- TRAINING -
One jump ahead
- show jumping with Anna Stephen -
Words: Pip Hume l Photos: Show Circuit
Pip Hume sits in on the first formal jumping session for Blade; a four-year-old Thoroughbred recently retired from the racetrack.
Blade is by Guillotine and was lightly raced under the racing name Laquiante.
The lesson starts with a walk around the arena for Blade so that he can have a good look at everything, loosen up and relax in a new environment.
Once he picks up the trot, Anna wants to see him travelling straight and in a nice purposeful rhythm. She stresses to Karina that it’s essential to have him forward and in front of the leg, supporting him around the turns with an open inside rein, and not worrying about his head carriage or whether he is on the bit.
With Blade maintaining an excellent forward trot in a nice contact, Anna asks for some 20-metre circles in the corners. She reminds Karina to open her inside rein to encourage Blade to bend and to support him with her legs and outside rein so that he doesn’t fall out through the shoulder.
“I’m very fussy about straightness – keeping the horse squarely underneath you on circles and corners – because once you start riding courses, it’s critical to setting up your lines,” Anna explains.
Blade looks comfortable in trot, so Anna asks Karina to pick up the canter. Again, she wants Blade travelling freely into an even, light contact. She wants Karina to let him find his balance.
“He’s too weak at the moment to hold a frame for more than a stride or two,” she points out.
Blade remains very calm and settled in canter, so some large circles are added in the corners of the arena as the very beginning stages of encouraging him to engage the hindquarters more, before allowing him to travel straight along the side of the arena.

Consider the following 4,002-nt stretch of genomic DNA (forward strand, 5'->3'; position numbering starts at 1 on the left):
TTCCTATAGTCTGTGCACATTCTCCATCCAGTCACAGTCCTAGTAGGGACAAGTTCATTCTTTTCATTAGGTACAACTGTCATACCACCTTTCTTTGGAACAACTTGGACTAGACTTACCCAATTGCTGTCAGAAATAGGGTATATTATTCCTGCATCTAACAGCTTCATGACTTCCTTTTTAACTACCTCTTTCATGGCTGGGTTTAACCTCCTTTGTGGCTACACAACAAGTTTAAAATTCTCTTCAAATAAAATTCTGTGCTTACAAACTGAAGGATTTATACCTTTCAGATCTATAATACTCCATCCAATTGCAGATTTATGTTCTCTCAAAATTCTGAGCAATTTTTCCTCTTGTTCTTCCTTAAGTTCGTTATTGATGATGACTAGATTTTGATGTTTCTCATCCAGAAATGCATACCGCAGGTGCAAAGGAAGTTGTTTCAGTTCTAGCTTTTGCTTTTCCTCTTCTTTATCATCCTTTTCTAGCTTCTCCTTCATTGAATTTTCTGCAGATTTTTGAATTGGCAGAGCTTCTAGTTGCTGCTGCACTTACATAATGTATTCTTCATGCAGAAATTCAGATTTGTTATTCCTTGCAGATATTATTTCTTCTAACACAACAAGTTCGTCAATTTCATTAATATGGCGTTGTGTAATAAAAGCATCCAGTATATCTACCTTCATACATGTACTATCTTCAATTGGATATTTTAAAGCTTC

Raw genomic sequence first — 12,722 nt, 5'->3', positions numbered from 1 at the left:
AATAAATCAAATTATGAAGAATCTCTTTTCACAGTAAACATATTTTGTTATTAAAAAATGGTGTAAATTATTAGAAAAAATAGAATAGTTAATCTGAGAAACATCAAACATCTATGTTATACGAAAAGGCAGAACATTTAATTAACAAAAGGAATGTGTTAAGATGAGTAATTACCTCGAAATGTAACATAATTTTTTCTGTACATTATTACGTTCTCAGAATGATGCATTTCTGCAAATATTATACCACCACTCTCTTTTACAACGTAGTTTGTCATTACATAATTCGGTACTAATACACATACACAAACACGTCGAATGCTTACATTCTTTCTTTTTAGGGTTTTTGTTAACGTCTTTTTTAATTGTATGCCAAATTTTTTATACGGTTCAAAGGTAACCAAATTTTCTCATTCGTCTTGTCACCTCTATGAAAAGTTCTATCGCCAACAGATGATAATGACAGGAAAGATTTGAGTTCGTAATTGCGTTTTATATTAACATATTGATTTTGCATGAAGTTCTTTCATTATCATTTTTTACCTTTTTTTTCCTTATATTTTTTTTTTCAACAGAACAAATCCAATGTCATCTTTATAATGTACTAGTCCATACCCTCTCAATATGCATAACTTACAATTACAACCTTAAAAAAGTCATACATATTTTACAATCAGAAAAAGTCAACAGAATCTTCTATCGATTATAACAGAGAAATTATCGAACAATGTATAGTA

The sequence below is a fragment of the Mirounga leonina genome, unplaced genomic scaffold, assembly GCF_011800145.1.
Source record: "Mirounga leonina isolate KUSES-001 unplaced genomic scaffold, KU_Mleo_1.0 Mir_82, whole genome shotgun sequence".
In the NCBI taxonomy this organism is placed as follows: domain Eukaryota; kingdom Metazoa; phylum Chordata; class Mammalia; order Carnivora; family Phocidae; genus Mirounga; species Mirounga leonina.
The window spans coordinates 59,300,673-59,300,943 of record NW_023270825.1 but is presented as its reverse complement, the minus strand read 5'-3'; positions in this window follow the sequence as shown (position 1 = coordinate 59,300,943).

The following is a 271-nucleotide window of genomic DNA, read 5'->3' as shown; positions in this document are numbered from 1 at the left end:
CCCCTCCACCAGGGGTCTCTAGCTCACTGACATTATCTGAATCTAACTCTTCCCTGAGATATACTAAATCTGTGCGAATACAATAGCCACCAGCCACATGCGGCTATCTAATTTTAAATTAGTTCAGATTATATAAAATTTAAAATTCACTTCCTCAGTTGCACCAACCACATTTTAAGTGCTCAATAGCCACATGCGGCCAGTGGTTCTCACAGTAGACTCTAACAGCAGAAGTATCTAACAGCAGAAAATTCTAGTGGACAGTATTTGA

Introduction to jumping
The next step is for Blade to work over three poles on the ground. The objective is to let Blade have a look at these and work out how to step between them, with Karina allowing him to stretch forward and down, encouraging him to use his neck and shoulders.
Anna feels that three poles are enough of a question for a young horse to handle. She has them set at a fairly short distance to make it easy for him, and to encourage him to stay in his rhythm without rushing. Blade remains relaxed and confident, and is happy to walk and then trot through the poles, working on the same principles as before – a forward, straight, rhythmic trot, accurate corner, and relaxation through his neck and shoulders as he trots over the poles.
Karina works on keeping him straight and staying relaxed, with an even contact that follows his mouth as he stretches down over the poles.
Karina then pops Blade through a deconstructed cross-bar, with the poles on the ground between the jump stands. Anna puts up the rails and Blade is happy to trot over the small obstacle.
Karina’s job here is to ride accurately through the corner without letting Blade fall out through his shoulder, to ride him straight over the jump, and to maintain a soft, even contact at the base of the jump and through landing.
“You must maintain that soft contact going into the jump and don’t drop it,” says Anna.